The 19 Best Gin Brands You Can Buy At Any Price Point
Let our panel of expert gin-tellectuals be your guide.
Gin can seem intimidating to those unfamiliar with it, especially considering its broad, dynamic flavor profile and the countless available options. While excellent in classic cocktails (consider a violet-hued Aviation, frothy Ramos gin fizz, or dirty martini), it’s also a treat when paired with simple carbonated mixers (tonic water, soda water, or ginger ale) that highlight this liquor’s complex flavors. But at the end of the day, a good bottle of gin needs very little to dazzle the palate. Enjoy it on the rocks, or even straight.
Not sure what style or brand of gin is right for you? We have all the intel below. And for those hit by a wave of gin-spiration, try our recipes for refreshing gin and tonic pops and delightfully boozy gin and tonic pickles, or treat yourself to one of these gifts for gin lovers.
What are the different types of gin?
Gin (a.k.a. “Dutch Courage”) is arguably one of the most versatile liquors out there. It’s usually made from a minimum of 10 botanical ingredients, the most common of which is juniper berries. (Thanks to this antioxidant-rich “super fruit,” gin has long been surrounded by an aura of health—in the 16th century, it was even used to treat stomach aches and anxiety.)
Gin has a lower sugar content than some other alcohols, though mixers can quickly change that. Despite the fact that its primary flavor comes from juniper berries, secondary notes can be derived from a wide array of ingredients, such as various fruits, herbs, spices, and, of course, other botanicals.
Most gins can be classified into four categories:
Also simply referred to as “dry gin,” this is the most traditional and most popular type of gin—and, despite its name, doesn’t actually have to be produced in England. It generally does, however, have to be made according to strict purity standards, which have origins in the 18th century and are meant to ensure the absence of toxic distillation byproducts.
In short, the phrase “London dry” means that the spirit must be distilled in a column still to at least 70 percent alcohol by volume (A.B.V.). Natural botanicals can be added to the resulting neutral spirit only through re-distillation, but any additions after distillation beyond water and a little bit of sugar disqualify the gin from being considered a London dry.
This classic, juniper-forward gin offers a crisp, clear taste that forgoes most sweetness in favor of a more woodsy palate. Translation: It’s basically like sipping on a Christmas tree.
If you can remember your last gin-fueled hangover (we’ve all been there), chances are you were shooting back some Navy Strength gin. At 57 percent A.B.V., this overproof London dry packs quite a punch. However, this big, bold gin variant isn’t just about excess; as the liquid’s alcohol content increases, so does its flavor. Navy Strength definitely isn’t for the faint of heart, or your typical lightweight, but more experienced gin fans might be pleasantly surprised by this fully-loaded style of gin.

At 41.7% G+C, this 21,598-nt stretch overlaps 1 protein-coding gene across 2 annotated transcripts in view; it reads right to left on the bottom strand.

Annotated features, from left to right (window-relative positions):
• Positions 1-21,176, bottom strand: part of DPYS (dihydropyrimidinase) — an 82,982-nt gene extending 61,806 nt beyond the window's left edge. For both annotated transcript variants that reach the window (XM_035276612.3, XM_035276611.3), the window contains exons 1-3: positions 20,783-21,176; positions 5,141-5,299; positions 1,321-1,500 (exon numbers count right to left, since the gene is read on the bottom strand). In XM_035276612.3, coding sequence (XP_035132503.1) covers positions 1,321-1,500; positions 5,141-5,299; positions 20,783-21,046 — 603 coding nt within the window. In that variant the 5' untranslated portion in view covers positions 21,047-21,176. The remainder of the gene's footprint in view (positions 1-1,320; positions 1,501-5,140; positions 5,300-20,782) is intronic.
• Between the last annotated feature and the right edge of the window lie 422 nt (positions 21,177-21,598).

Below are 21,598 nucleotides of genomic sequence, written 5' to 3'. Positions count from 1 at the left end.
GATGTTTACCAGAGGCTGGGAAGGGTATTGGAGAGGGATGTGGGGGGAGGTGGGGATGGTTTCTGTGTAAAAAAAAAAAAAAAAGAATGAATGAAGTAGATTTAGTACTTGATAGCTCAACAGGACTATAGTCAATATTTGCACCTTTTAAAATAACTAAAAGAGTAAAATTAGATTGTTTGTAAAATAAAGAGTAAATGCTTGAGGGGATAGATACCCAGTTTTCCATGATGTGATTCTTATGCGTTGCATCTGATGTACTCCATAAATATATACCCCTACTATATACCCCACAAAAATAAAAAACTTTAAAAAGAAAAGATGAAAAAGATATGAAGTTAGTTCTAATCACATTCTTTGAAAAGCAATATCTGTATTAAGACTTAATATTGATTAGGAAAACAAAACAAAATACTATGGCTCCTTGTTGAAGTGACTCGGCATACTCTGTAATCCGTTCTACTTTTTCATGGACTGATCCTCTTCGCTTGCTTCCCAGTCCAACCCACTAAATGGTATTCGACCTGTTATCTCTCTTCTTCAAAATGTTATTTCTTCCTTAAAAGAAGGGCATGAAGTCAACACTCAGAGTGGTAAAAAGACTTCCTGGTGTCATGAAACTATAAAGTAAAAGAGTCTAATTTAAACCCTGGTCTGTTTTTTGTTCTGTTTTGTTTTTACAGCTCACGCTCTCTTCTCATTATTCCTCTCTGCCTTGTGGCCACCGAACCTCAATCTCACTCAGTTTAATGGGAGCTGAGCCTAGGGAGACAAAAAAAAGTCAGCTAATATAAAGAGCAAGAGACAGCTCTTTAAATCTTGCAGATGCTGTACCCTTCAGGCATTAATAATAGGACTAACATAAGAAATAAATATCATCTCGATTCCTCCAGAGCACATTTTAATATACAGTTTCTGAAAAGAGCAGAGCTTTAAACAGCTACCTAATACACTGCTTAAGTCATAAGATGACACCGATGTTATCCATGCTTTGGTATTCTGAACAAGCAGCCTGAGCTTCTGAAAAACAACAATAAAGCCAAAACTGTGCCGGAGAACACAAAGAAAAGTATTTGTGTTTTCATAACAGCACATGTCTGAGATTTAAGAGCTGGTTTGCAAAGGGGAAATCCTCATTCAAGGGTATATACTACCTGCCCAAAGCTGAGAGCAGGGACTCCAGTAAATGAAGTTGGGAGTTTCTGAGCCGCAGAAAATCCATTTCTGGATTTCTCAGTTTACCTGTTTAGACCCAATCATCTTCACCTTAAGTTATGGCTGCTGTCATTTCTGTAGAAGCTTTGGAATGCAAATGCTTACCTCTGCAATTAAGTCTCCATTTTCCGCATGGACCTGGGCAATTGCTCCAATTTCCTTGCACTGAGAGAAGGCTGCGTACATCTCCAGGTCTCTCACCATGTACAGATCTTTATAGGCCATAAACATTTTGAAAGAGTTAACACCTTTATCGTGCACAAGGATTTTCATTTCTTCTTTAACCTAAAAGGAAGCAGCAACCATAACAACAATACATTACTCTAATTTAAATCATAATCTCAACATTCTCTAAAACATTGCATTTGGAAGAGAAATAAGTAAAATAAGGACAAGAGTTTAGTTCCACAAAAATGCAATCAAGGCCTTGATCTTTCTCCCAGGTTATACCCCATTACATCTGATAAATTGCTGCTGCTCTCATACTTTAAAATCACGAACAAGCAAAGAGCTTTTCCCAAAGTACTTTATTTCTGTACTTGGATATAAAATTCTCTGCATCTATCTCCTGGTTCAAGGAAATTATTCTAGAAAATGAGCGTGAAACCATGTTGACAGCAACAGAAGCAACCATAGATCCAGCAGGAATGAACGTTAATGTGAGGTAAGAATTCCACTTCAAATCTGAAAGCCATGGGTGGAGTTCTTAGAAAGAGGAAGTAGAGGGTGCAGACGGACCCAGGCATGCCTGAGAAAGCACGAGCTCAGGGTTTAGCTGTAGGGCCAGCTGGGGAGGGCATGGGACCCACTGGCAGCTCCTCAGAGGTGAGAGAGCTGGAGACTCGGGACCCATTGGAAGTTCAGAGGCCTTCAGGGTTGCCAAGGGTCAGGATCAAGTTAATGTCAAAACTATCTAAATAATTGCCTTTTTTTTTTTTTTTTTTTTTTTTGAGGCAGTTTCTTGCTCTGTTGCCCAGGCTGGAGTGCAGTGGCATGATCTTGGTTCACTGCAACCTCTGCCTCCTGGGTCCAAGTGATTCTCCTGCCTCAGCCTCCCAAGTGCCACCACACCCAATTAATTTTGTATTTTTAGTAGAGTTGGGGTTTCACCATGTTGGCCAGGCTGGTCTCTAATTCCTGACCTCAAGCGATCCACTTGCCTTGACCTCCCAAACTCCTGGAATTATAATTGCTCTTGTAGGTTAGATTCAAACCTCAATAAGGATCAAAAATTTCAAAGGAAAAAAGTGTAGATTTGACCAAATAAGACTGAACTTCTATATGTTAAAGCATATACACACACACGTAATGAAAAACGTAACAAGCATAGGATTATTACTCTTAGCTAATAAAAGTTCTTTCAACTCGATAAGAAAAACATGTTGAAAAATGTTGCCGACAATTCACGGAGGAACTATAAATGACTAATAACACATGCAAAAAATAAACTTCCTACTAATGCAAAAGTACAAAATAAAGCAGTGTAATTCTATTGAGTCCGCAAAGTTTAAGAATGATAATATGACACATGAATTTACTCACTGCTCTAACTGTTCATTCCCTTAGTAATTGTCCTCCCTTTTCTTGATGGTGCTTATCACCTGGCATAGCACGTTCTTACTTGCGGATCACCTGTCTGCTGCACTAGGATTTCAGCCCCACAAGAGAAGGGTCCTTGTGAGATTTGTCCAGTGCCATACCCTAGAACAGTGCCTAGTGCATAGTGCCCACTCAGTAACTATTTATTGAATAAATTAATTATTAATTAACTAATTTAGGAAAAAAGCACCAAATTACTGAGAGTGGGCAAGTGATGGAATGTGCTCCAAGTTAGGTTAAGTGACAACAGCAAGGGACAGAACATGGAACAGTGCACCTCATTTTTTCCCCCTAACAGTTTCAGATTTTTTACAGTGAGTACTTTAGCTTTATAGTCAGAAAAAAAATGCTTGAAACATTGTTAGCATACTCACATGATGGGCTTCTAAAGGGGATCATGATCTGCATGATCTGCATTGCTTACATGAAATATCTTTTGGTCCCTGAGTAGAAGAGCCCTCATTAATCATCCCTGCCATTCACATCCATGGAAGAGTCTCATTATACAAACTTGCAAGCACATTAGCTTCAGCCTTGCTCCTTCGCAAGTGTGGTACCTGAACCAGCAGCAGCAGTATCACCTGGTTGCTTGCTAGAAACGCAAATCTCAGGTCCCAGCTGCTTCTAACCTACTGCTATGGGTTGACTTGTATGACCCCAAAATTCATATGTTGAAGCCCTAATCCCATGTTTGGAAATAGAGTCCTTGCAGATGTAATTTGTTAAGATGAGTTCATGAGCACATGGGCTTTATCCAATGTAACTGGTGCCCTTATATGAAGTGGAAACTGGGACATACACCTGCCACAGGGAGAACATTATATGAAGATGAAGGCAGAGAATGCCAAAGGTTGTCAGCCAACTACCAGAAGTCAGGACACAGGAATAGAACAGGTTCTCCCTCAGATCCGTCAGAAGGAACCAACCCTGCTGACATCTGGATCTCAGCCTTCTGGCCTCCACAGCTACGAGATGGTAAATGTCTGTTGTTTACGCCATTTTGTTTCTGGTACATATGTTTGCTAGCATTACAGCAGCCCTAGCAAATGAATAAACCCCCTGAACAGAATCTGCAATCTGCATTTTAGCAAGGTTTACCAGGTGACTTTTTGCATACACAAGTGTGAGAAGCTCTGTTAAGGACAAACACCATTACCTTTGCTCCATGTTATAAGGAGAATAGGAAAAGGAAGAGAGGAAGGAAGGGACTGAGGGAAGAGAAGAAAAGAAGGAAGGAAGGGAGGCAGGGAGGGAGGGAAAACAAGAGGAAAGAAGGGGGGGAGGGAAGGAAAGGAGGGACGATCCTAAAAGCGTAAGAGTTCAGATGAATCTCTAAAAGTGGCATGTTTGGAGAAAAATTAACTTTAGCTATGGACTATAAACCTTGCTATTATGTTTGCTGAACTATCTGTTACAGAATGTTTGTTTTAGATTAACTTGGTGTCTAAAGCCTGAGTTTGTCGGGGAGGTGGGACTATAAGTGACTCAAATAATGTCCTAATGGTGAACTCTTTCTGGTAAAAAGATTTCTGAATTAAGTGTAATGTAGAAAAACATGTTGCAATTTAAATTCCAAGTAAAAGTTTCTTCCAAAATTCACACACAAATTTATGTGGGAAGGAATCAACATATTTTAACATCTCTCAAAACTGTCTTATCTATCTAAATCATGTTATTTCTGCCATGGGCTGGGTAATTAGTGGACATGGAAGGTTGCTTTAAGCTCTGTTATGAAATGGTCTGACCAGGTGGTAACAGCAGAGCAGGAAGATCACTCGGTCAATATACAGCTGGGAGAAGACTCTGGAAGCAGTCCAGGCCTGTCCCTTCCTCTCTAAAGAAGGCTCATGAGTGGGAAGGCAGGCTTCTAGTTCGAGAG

As the only regionally-restricted type of gin, Plymouth gin uses slightly more botanicals than traditional London dry gins, giving it a sweeter, earthier taste. This gin must be made in Plymouth, England, but only one distillery and brand remains in the Plymouth region—the aptly named Plymouth Gin.
Old Tom gins—which are usually sweeter and easier to drink than Plymouth gins—use more ingredients for a broader taste and less bite, making them perfect for cocktails because of their mildness and added flavor. As the story goes, its name originates from black cat (a.k.a. an old tom) signs used by underground pubs after gin sales were curtailed in 18th-century England. Savvy drinkers would reportedly approach these signs, insert money into a slot, and a shot of Old Tom gin would be delivered to drinkers through a tube in the wall. And we thought American speakeasies were clever!
Our top picks
- Best Contemporary Gin: Dorothy Parker American Gin
- Best Budget Contemporary Gin: Aviation American Gin
- Best Splurge Contemporary Gin: Hendrick’s Gin
- Best London Dry Gin: Tanqueray London Dry Gin
- Best Budget London Dry Gin: Aria Portland Dry Gin
- Best Splurge London Dry Gin: Suncliffe Dry Gin
- Best Japanese Gin: Nikka Coffey Gin
- Best Budget Japanese Gin: Roku Gin
- Best Argentinian Gin: Principe de Los Apostoles Mate Gin
- Best Irish Gin: Drumshanbo Gunpowder Irish Gin
- Best Sweet Gin: Malfy Rosa Gin
- Best Gin to Drink Straight: Koval Dry Gin
- Best Botanical Gin: Bloom Gin
- Best Barrel Aged Gin: Koval Barreled Gin
- Best Navy Strength Gin: Plymouth Navy Strength
- Best Gin for Gin and Tonics: Empress 1908 Original Indigo Gin
- Best Gin for a Gin Fizz: St. George Terroir Gin
- Best Gin for Martinis: Beefeater London Dry Gin
- Best Gin for Negronis: St. George Botanivore Gin
How We Picked These Products
Here at Delish, we take our alcohol very seriously, so we knew we had to find some reliable experts to help us find the perfect quaffs. We turned to informed sippers ranging from master bartenders to beverage directors at some of the top restaurants in the country, as well as a few knowledgeable gin lovers on our own team. After reviewing their recommendations and online brand reviews, as well as gauging factors like distillation process, flavor profile, and affordability, these are the best bottles of gin you can buy in 2022.
Dorothy Parker American Gin
Named for renowned poet, satirist, critic, and activist Dorothy Parker, it’s no surprise Dorothy Parker American Gin is just as iconic as the woman who inspired its moniker. For Natalie Grindstaff, Director of Beverage for Italian spot Vallata in N.Y.C., Dorothy Parker was an easy choice for the best gin.
“It has a hibiscus top note, that [holds] true even when mixed,” she said. “Our ethos in both food and booze is ‘what’s local or what’s best,’ and we especially love when what’s local is what’s best!”
Aaron Moses Robin, Beverage Director at one of New York’s leading cocktail destinations, The Standard, High Line, is likewise enamored with this American gin, praising its “distinct floral note from the hibiscus [that] shines through in any cocktail from gimlet to negroni. It’s balanced, interesting and distinct.”